Haven’t had a chance to discuss or portray my experience in the San Gorgonio Wilderness just (amazingly) about three weeks ago now. Was one of the harshest and ugliest and yes, most beautiful stretches of the trail in SoCal.
Blazingly hot on a Tuesday in the desert (80+ degrees). Cold and snowy three days later in the mountains (25). That’s California for you, I guess.
Began in a mostly barren little desert town incongruously named Whitewater, near the Morongo casino on the I-10 west of Palm Springs. Here’s where the trail officially begins.
Camped a little over an hour later, at sunset about 5:00, after this:
One of those pictures you have to see to believe. This was the camp.
Pretty harsh, but I was clearly not the only one to camp there…that evening, about an hour after nightfall, I saw bright lights on the trail, and pretty soon five guys on mountains bikes with powerful lights rode by. One apologized for getting in the way. Thought they were pretty cool, actually.
About eight miles north the trail crosses the Whitewater River, which, a couple of hiking locals told me, actually looks like a wild and scenic river at times during the spring. Believe it or don’t.
.Trail featured some pretty great markers, erected I was told by the Friends of the Desert Mountains.
Trail passed over a ridge or two and then came down into the Mission Creek streambed, and picked up some fall colors — for about the next twenty miles. Incongruous but appealing.
The desert can distort your sense of beauty: what you thought you knew was beautiful (and it is) — visable life, trees, greenery — becomes an idiosyncratic personal value in an environment that values starkness, simplicity, and hanging on.
Mission Creek is not the biggest or most awesome of watercoursees, but it runs like an artery through the San Gorgonio wilderness, and the trail hugs it close, crossing back and forth, unwilling to let it go.
Enjoyed camping in the leafy colors, despite the coldness and the emptiness, but next day the trail turned away from the creek and headed up the ridge towards the mountains — 5000+ in a day — into an increasingly barren landscape, interrupted occasionally by shrubbery. Left the San Gorgonio Wilderness reluctantly. True wilderness in my experience usually has a kind of wholeness, where BLM or Forest Service land may not.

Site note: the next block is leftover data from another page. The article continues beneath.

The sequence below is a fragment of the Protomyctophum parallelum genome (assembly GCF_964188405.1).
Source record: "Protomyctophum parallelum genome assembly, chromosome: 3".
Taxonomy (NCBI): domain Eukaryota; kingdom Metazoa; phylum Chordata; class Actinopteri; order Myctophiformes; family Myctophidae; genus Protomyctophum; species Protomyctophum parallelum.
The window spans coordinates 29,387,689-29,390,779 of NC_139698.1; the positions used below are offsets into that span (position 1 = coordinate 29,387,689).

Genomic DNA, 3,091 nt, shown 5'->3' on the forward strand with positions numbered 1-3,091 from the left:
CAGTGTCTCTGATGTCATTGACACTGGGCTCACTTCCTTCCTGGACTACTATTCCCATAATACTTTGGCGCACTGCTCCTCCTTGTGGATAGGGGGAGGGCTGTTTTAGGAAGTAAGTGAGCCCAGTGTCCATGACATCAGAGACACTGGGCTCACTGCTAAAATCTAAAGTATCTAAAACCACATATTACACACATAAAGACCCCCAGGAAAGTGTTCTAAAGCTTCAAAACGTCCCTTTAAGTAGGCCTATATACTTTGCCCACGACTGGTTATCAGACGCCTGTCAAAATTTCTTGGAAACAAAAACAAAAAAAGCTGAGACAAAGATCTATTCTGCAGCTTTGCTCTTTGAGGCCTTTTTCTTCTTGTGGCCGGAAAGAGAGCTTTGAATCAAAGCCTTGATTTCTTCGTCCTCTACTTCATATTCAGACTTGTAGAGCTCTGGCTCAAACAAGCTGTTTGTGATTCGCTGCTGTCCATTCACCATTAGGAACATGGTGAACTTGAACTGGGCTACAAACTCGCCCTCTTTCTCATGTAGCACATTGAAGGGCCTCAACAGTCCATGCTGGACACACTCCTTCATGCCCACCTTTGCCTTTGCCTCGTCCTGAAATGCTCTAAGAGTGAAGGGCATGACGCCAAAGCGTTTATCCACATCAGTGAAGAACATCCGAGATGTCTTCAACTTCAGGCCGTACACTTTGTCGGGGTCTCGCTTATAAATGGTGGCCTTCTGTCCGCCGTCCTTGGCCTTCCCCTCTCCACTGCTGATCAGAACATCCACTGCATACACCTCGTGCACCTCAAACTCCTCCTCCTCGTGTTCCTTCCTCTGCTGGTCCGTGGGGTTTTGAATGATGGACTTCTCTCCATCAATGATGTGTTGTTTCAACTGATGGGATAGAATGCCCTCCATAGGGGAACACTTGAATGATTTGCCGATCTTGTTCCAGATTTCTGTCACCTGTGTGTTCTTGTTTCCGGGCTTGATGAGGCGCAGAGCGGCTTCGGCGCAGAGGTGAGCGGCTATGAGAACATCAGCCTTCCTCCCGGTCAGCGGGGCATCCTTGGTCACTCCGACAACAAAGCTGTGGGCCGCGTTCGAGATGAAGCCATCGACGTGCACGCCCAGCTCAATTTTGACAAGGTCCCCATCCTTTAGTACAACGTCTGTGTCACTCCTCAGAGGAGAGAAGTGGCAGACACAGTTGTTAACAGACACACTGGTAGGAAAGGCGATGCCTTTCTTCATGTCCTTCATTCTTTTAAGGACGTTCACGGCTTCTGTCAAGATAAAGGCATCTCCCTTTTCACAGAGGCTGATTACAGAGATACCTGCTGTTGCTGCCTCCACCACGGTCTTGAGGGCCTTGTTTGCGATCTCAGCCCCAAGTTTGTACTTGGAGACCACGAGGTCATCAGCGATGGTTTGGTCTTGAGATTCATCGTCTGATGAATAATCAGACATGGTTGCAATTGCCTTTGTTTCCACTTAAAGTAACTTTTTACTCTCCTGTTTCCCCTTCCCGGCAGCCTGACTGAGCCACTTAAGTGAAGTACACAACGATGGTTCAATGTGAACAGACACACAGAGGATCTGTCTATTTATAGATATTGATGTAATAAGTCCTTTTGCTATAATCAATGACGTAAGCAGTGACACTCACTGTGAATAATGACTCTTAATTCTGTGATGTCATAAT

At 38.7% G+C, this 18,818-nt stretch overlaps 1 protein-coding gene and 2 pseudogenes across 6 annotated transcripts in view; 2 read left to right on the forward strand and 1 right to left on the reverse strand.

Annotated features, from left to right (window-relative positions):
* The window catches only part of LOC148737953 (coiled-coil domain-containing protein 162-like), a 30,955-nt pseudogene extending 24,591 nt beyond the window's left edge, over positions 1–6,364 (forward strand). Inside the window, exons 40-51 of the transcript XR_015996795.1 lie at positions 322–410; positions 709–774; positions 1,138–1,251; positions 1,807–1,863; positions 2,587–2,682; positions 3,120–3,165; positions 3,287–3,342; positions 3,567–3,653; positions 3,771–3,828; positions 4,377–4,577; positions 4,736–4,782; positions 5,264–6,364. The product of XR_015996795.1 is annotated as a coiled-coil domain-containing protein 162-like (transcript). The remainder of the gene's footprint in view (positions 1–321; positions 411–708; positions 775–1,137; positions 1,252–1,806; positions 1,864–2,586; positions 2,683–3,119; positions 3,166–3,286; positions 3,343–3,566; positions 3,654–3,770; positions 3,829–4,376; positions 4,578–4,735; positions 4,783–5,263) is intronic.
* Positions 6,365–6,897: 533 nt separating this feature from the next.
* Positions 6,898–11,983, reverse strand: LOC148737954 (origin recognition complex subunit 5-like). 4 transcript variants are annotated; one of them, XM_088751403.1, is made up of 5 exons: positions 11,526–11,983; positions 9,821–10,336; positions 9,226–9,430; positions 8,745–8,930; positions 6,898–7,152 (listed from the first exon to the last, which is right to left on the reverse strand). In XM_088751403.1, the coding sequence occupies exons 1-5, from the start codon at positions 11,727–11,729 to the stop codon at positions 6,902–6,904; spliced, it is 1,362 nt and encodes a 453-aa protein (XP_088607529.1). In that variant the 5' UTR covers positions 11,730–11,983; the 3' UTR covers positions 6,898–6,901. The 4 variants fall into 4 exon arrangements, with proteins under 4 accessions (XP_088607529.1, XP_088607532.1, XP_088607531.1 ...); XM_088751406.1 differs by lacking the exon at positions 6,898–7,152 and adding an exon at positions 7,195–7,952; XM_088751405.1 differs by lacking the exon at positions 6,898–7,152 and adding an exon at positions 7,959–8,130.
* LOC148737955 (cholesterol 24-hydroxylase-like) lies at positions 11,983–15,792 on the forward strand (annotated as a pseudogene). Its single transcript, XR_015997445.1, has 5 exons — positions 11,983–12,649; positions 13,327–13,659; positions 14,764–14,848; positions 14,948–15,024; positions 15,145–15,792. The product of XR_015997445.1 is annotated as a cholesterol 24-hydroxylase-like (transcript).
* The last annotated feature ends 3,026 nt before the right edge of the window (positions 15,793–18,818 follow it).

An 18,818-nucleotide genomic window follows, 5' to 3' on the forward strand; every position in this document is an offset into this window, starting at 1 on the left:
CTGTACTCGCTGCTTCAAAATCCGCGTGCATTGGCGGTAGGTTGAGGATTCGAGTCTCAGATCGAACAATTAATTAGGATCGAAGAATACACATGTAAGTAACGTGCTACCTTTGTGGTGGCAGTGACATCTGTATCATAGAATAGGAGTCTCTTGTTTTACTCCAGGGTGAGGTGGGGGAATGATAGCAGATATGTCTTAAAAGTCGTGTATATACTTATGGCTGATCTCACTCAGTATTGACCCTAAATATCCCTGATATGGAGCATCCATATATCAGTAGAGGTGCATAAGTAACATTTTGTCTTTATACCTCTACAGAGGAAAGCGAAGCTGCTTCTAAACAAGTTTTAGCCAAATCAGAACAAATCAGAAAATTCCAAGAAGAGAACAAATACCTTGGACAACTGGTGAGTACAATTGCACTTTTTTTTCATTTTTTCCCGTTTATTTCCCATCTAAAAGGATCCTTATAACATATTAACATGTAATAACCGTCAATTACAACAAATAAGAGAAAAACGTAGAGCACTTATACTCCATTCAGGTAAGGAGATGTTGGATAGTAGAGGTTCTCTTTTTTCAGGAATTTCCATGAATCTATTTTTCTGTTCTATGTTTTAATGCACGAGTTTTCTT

As the trail steepened, occasionally ran into trees, but then the trees were overwhelmed by burn. Ouch.
As the wind picked up and the daylight began to fade, had to camp on at a place also called Mission Creek, but at about 8000 feet — in a devastated forest, evidently burned not long before. Call it the Black Tree Camp.
This may have been the grimmest campsite I’ve experienced along the trail. This did have spring water (which I drank, and haven’t gotten sick yet!) but nothing but ash, silt, and enormous black trees. Wind and snow howling in the wind above the mountains.
Onward over the ridge the next day, and, eventually, into the snow — a cleansing experience.
This turned all too soon into a full-on snow storm mode, but I was ready. Only got lost once.
And the snow has its compensations.
Happy New Year, everyone. Onward northward in 2016.
2 thoughts on “PCT section C: I-10 to Big Bear”
Did you hear the blackened trees play music? On the PCT in Oregon you will pass through the B&B Complex fire (2003, 90,769 acres) where, as the sun set and the breeze picked up, I heard an unearthly music that sounded like pan pipes and tinkling wind chimes. For a moment I thought I was hallucinating, until I realized it was the wind in the pillars of charcoal all around me. Lovely photos by Naseem Rakha capture the beauty of that place, still stark after more than a decade: http://naseemsphotos.blogspot.com/2013/07/fire-and-fog-14-photos-from-pacific.html?view=magazine
Wow…never expected that. Something to
look forward to. Thanks for the great comment.